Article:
Elma O'Reilly

Interim and Consulting HR Director

Having spent over 15 years working in Human Resources, Elma O’Reilly – the former Global People, Culture and Corporate Affairs Director at AllSaints – has seen everything from bikini shots appearing on CVs to the evolution of social networking. Now working as a consultant internationally for creative agencies and retailers Elma is parachuted in to support businesses who need a mega transformation through to those just needing eyes on a contract. Here, she shares the story of her journey – alongside her top tips on interview etiquette.

What did you want to do when you were growing up?

When I was really small, I wanted to be a mermaid… But that was never going to work out. Aside from that, I was never someone who had a clear focus on a job title – as in, to be a doctor or a lawyer. Instead, I focused on what careers would let me explore and enjoy my passions. Even now, when people ask me about careers, I tell them to make a list of what they enjoy and what frustrates them to help assess their next steps: it is too easy to get caught up in job titles. 

Can you talk a little through your career, and how you got to where you are now?

My husband and I decided to move to London from Ireland in 2000, and I got a job at the National Film Institute on the South Bank London as Front of House Manager.

From there, I joined the London Eye as Human Resources Operations Manager. That was my first dedicated HR role – and, from there, Nike approached me with an opportunity I couldn’t ignore. I was based in Niketown in London, one of their global flagship stores, where I saw how the brand develops employees as their ambassadors; I worked with a lot of people who had swoosh tattoos!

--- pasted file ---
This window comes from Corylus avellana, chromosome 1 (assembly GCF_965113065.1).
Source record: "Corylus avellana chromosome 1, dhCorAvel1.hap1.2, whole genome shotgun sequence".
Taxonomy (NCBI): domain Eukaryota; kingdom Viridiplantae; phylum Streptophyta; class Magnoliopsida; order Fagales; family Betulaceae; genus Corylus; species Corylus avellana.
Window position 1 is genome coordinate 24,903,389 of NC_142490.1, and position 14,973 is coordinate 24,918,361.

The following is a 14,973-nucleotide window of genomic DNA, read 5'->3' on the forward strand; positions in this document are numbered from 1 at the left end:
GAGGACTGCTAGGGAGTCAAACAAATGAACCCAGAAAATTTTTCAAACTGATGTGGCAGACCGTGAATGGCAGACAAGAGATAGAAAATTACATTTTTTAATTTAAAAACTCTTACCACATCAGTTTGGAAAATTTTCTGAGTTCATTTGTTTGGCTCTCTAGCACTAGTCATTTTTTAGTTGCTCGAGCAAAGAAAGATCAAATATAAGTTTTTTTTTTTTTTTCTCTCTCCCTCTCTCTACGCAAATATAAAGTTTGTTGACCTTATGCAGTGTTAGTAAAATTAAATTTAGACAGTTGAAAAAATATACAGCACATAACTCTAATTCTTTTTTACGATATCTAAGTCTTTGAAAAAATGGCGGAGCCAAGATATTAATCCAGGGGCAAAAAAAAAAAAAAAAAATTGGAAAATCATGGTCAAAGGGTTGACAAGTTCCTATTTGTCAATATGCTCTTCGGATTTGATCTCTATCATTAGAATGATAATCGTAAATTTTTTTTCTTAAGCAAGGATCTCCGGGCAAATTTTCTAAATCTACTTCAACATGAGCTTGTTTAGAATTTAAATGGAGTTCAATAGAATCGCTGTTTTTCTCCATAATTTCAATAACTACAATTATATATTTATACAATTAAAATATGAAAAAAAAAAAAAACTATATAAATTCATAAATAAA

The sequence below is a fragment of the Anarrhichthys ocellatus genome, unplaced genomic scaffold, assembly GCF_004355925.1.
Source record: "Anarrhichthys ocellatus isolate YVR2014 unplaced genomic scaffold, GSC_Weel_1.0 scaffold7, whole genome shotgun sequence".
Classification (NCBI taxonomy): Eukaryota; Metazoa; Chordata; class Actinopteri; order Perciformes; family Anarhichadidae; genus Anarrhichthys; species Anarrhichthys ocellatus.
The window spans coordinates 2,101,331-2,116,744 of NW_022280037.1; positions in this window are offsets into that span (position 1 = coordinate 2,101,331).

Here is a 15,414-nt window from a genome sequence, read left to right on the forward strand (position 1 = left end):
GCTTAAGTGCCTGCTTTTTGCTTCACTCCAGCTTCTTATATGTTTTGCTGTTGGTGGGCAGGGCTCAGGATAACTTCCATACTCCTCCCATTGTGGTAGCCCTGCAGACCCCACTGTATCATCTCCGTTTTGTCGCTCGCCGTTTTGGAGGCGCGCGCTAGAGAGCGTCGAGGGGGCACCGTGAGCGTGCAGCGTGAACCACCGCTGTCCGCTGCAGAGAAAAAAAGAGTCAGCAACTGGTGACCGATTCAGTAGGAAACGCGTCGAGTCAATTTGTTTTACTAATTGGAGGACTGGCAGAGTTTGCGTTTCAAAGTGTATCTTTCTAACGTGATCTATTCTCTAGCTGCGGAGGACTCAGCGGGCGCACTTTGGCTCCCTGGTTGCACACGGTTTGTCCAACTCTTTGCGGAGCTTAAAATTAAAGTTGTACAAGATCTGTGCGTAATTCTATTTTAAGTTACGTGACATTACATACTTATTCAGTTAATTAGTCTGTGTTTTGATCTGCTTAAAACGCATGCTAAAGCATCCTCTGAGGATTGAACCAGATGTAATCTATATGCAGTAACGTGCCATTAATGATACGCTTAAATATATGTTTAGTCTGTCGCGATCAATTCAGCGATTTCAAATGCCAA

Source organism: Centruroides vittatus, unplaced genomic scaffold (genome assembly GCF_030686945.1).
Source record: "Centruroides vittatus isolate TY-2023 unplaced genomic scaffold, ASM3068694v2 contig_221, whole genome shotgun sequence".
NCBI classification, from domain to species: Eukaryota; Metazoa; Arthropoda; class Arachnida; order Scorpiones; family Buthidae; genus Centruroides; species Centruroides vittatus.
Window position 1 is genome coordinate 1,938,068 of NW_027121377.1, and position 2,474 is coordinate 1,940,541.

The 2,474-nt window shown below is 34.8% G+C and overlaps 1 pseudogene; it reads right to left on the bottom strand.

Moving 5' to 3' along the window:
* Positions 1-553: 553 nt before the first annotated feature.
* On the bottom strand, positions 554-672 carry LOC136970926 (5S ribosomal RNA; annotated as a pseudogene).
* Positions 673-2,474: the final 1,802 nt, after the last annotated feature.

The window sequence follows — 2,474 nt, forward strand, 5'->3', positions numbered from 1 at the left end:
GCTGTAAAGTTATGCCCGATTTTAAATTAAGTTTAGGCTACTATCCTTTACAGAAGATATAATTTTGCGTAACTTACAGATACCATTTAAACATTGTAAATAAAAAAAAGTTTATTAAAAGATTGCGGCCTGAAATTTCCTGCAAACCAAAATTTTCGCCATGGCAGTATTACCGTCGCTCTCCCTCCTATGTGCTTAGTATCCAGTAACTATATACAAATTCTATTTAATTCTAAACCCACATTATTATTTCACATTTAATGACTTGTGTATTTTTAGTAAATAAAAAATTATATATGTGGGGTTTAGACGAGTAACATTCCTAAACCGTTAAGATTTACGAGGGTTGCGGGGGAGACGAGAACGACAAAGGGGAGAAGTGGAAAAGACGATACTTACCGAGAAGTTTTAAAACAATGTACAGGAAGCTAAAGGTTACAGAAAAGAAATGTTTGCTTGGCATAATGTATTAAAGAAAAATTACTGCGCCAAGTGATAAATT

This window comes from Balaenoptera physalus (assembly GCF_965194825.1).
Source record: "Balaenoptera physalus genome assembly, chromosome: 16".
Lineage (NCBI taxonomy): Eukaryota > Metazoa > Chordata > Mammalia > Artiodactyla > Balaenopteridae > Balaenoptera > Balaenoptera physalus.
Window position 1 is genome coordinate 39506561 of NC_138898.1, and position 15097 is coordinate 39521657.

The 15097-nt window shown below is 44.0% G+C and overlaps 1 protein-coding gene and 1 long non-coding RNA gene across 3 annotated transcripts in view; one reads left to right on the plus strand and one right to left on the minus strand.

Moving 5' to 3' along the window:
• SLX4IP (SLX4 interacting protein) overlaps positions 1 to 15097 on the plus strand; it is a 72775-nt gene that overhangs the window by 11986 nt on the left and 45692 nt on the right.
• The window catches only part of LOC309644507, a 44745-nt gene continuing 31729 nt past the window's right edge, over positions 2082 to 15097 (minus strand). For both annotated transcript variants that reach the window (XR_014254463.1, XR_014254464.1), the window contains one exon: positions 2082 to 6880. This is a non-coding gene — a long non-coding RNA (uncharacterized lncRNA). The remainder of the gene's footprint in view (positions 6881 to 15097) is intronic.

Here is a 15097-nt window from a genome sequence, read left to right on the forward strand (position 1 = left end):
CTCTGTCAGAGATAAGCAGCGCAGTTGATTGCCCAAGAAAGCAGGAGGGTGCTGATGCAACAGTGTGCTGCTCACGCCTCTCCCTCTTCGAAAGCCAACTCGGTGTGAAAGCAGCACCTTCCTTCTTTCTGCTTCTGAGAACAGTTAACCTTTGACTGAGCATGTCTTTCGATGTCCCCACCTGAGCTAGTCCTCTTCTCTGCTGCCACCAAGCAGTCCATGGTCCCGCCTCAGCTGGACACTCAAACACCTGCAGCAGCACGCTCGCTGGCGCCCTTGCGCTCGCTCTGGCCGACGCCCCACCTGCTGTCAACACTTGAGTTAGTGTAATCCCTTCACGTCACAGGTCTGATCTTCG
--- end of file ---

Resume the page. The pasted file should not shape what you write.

After four years in London, Nike relocated me to Amsterdam to join the recruitment team. It was a move that I was a little wary of at first – I didn’t originally see myself in recruitment – but I got to understand the business so well that I was better able to assess candidates.

I then stayed in Amsterdam but moved to PVH (Calvin Klein and Tommy Hilfiger), where I developed the talent acquisition team. That was an amazing experience, as I got to be involved in huge changes within the business, including the Calvin Klein license acquisition. One day, I unexpectedly got a call from AllSaints – and again, I felt like it was an opportunity too good to pass up.

Can you explain your current position as a consultant? What does it entail?

As a consultant it is a really varied role and really depends on who I'm working with: I am normally involved in the commercial sides of a business as much as the traditional HR activities. I'll work closely with CEO and leadership team to focus on how our people and structure will drive business growth. I also look after the full life cycle of employees, and employer branding as well as just being a helping hand to help small start ups to get their HR process in place from the get go- being able to feel like a proper business is important for lots of entreprenurs and having contracts, appraisals and general support in place means that you can focus on building your company knowing you're supported from all angles and your team feels like they are being managed too.

What does an average day look like for you? 

It is cliché to say, but no two days are the same: it varies from creating a recruitment strategy for peak business, to working with universities to develop future talent, to establishing a talent plan to support business growth, and negotiating staffing plans for new markets. I always need to be prepared to drop all of my plans and deal with emergencies – so being organised is essential.

How did you find relocating to Amsterdam to work for Nike? What were the struggles of, and benefits to, working in a new country?

It was an amazing opportunity and I would encourage anyone who gets the chance to move to jump right in and take it. It is very easy to get stuck in a rut, but working in another country will help you develop so much.